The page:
As membership swelled, Slow Food Baltimore gatherings gradually increased in both frequency and complexity: a raw-milk cheese seminar, a maple syrup seminar, visits to farmers' markets, and outings to spots such as the Olde Malt Shop in South Baltimore to eat coddies, the legendary--some would say dubious--local blue-collar "delicacy." Additionally, the group held "Taste and Talk" sessions at members' homes, during which, Berrocosa-Marbach, now 32, explains, "We would focus narrowly on one food product--say, olive oil or salt--and we would taste 12 kinds of them." (Taste and Talk, she adds, is presently on hiatus while Slow Food Baltimore searches for a venue that can comfortably accommodate current members, their spouses or partners, and nonmembers.)

Since breaching U.S. shores five years ago, the Slow Food Movement now comprises about 70 American convivia, with more than 10,000 members. (Worldwide: 83 different nations, nearly 700 convivia, and more than 70,000 members.) A nonprofit organization, Slow Food USA charges annual membership dues of $60 ($75 per couple), which grants a discounted entry to Movement hoedowns all over the globe, seven issues of the quarterly magazine Slow and five issues of the newsletter The Snail, plus a nifty membership card.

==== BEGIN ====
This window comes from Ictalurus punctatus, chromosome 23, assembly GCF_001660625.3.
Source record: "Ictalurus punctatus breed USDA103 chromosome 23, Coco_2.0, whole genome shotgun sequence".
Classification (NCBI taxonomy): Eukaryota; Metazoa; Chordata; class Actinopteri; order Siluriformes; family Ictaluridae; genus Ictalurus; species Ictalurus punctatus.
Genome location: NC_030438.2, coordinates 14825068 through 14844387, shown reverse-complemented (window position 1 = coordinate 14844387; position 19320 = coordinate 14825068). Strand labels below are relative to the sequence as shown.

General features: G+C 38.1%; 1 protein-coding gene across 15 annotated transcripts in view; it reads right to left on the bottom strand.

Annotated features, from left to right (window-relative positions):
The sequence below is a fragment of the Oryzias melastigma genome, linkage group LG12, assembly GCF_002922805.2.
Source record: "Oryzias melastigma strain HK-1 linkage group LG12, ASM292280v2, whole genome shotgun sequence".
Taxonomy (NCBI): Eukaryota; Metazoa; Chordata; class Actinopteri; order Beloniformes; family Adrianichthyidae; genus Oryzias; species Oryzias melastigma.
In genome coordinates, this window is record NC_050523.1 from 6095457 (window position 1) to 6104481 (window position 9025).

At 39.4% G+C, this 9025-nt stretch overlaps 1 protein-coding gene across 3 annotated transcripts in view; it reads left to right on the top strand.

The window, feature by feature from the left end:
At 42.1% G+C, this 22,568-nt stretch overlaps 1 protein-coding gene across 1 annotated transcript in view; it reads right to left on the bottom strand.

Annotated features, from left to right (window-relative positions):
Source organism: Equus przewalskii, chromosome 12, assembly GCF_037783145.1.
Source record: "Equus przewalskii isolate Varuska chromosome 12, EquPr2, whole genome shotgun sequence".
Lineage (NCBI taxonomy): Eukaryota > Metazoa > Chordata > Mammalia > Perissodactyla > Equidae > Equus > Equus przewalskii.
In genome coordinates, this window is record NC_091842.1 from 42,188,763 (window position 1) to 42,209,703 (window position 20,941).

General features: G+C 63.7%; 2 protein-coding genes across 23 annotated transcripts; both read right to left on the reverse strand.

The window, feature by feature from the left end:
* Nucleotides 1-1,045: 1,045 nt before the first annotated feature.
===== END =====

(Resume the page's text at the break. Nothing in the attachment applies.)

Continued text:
Over the years the Movement has expanded and refined its philosophy: While retaining its celebration of the Slow Life's gustatory values, it simultaneously has concentrated energies on what it describes as "Eco-Gastronomy." To wit, Slow Food USA's mission statement declares, "Recognizing that the enjoyment of wholesome food is essential to the pursuit of happiness, Slow Food USA is an educational organization dedicated to stewardship of the land and ecologically sound food production; to the revival of the kitchen and the table as centers of pleasure, culture, and community; to the invigoration and proliferation of regional, seasonal culinary traditions; and to living a slower and more harmonious rhythm of life." Its Ark USA, a spin on the one constructed by Noah, "seeks to identify, promote, and protect foods in danger of extinction, such as the Delaware Bay Oyster, the Bourbon Red Turkey first bred in Tennessee, and Aged Dry Jack Cheese." Not forgetting coddies.